Fiesta in Honor of the Patron Saint
Each town in Mexico has had a patron saint since the time it was conquered by armies of Spain and missionaries of the Catholic Church began proselytizing. The Fiesta Patronal is a nine-day celebration to honor, give thanks, and pray for continued blessing and protection from that saint. The fiesta culminates on the saint’s feast day, which for each of the many saints is always held on a particular date during the year. For example, for the nearby village of San Juan Cosalá, the patron saint is Saint John the Baptist (San Juan Bautista), and the feast day is June 24th. In our little town of Ajijic, the patron is San Andrés, known in English speaking circles as Saint Andrew, protector of fishermen, and his feast day is November 30, meaning the nine-day novenario begins on November 22. This is the day-by-day record of Ajijic’s favorite celebration. We’ve heard a lot about it, now we’d see if it lives up to its gung-ho reputation.
21 Noviembre, Sábado
Saturday. We had read that the Fiestas de San Andrés would be preceded this afternoon by a procession to the parroquia, or parish church, featuring bands and religious-themed floats alternating with pre-hispanic style danzantes and hundreds of faithful parishioners. The day before, though— Friday—had been the Anniversary of the Revolution, a popular secular holiday whose parade hallmark is scads of school kids—the older ones stopping occasionally to display various feats of physical skill, and the younger children dressed as famous historical characters of the 1910 revolution, such as Emiliano Zapata, complete with fake mustache, or Adelita with her crossed bandoliers. Evidently yesterday’s celebration has sapped enthusiasm for another parade today because we see only one float—San Andrés with a net full of fish—no pagan dancers, and only a small gaggle of faithful. As an interesting sidebar we’ve noticed that on secular holidays the police make sure the streets of the parade route are clear of all parked vehicles; no such consideration is given to religious celebrations which have to crowd around stationary cars and trucks.
|I discovered these wildly colorful carnival rides occupying most of Calle|
Colón for several blocks above and adjacent to the plaza. Every night of the
celebrations--school nights, most of them!--they would be occupied by happy
22 Noviembre, Domingo
Sunday. This morning there were—I started counting them but lost track!—more than 150—ONE HUNDRED FIFTY cohetes—those sky rockets that explode with a loud BANG!—beginning at o’dark hundred and lasting until after six—that’s IN THE MORNING. They wake us up, naturally, since we live less than a block from where they are ignited, at the plaza en frente de la parish church. Any doubts we had about whether this day might lack enthusiastic (or at least, noisy) support is immediately dispelled. The cohetes allegedly serve an additional purpose of awakening church-goers for the morning masses at 6 and 8 AM, as well as—perhaps—recalling the ancient Aztec belief that loud noises drive away evil spirits. The hullabaloo is followed half an hour later by una banda that parades through the streets brassily playing, of all things, “Deep in the Heart of Texas”. As if there were any further chance of racking up some Zs! The novenario for our patron saint, San Andrés has begun!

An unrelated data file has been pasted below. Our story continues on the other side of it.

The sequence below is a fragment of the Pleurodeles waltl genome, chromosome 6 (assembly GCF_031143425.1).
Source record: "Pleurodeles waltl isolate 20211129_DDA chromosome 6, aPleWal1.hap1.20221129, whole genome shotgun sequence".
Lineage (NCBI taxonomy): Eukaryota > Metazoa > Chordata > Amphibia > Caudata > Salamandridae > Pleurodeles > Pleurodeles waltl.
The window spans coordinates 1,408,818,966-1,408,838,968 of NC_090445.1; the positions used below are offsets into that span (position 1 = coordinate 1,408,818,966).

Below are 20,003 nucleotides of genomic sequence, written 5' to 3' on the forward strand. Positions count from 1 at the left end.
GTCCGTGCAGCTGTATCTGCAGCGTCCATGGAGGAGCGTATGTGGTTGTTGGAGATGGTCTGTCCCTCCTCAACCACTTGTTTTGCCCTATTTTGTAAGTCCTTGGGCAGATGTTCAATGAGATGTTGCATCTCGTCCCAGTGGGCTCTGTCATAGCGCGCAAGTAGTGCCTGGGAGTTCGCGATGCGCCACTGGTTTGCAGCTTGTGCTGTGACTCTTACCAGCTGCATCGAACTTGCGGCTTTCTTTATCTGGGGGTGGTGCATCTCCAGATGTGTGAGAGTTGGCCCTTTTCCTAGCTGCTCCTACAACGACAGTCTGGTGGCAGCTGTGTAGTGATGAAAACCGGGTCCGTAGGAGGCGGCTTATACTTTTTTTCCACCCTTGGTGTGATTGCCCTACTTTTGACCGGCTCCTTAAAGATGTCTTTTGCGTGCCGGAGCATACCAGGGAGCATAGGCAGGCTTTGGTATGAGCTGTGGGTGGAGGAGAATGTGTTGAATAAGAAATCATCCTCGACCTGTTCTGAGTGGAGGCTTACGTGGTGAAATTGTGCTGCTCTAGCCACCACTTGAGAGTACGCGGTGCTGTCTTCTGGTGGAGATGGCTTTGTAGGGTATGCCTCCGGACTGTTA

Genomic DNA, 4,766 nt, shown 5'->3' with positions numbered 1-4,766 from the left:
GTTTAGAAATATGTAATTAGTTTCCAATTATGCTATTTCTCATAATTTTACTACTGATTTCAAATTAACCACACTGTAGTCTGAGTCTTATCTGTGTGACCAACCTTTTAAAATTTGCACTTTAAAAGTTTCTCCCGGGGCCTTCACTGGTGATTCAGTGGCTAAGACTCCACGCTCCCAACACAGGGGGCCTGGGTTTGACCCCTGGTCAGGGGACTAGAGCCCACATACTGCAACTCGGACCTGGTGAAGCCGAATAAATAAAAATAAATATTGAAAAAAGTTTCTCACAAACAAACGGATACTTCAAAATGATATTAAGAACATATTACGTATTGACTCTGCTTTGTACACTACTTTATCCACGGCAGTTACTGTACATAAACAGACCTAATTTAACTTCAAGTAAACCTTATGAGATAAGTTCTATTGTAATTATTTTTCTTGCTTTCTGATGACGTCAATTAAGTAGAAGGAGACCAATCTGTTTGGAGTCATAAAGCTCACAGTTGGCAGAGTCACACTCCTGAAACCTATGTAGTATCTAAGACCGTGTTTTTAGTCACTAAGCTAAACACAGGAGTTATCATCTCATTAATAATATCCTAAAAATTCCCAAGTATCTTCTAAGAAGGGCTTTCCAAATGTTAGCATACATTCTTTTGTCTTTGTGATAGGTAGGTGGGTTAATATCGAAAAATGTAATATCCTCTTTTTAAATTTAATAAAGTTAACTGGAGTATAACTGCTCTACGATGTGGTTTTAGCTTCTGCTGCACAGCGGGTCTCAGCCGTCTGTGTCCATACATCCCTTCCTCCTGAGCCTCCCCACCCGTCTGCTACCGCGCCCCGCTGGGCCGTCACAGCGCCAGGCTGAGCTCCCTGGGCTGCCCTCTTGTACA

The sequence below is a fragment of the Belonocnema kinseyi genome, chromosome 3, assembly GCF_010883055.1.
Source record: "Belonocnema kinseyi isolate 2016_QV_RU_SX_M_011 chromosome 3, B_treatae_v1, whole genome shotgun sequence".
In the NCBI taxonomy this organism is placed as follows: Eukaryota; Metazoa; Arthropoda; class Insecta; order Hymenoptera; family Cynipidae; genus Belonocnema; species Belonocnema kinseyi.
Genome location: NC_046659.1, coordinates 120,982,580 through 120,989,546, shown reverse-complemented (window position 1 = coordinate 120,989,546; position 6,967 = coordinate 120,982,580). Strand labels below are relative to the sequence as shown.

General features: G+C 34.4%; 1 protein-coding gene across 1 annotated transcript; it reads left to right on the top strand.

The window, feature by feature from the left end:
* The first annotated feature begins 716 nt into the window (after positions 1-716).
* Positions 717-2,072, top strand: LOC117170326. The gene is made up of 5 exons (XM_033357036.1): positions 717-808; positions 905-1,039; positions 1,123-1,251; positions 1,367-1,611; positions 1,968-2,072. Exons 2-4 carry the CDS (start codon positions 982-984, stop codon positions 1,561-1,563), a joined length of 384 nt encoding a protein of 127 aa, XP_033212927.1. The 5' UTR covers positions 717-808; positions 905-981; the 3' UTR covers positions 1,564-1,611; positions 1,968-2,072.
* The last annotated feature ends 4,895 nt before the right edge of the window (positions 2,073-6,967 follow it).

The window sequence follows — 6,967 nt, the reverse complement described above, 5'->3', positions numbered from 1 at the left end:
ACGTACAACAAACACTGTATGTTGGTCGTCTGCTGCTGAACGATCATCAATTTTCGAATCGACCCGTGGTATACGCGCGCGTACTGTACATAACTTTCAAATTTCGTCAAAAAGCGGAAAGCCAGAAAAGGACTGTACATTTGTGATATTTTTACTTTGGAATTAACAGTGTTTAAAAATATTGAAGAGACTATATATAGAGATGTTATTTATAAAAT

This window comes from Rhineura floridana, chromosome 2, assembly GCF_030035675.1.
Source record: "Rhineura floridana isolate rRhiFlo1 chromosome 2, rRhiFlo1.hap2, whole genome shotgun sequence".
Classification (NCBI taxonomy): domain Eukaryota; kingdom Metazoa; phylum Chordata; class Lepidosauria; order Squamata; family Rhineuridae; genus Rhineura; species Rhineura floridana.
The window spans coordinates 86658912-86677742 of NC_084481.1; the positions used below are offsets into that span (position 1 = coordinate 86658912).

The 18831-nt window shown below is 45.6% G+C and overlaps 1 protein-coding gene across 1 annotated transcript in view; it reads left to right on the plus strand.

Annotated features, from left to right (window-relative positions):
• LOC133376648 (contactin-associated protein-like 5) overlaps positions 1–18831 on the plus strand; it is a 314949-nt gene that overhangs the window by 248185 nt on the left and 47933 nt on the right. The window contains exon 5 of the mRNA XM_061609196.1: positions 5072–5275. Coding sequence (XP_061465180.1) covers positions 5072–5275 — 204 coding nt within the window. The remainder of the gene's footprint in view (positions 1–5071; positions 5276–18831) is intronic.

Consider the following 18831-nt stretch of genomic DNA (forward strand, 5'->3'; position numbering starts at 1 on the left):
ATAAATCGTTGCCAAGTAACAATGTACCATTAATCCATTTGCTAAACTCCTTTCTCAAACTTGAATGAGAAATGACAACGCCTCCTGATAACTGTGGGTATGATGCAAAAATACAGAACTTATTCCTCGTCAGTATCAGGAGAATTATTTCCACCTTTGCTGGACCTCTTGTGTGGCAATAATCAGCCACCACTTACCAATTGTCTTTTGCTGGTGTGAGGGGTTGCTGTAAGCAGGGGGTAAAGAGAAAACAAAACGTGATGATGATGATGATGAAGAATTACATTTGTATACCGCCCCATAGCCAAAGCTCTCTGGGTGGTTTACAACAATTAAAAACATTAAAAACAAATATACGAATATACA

|Every day of the novenario for our patron saint is sponsored by a different|
group of townspeople; on Tuesday that was the Catholic missionaries. Every
night, representatives of the sponsors lead the parade to the parish church for
24 Noviembre, Martes
Tuesday. The first day and night of the nine day celebration for San Andrés is in the books. It happened to coincide with the feast day of Santa Cecilia, the patron saint of musicians, so there was a lot of late night boogying in the plaza, followed by the obligatory castillos—twirling, multicolored fireworks at the parish church. Yesterday, the early Monday morning cohetes—exploding fireworks—were as nothing compared to Sunday's; it felt so good to get a full night’s sleep. Much of the village trooped to the plaza again last night for more music, carnival rides, cervezas and Mexican street food at one of the many plaza-side pop-up bars and cafes, called terrazas. This morning—Tuesday—all was still and waiting for another night’s festivities. We’ll be there.
25 Noviembre, Miercoles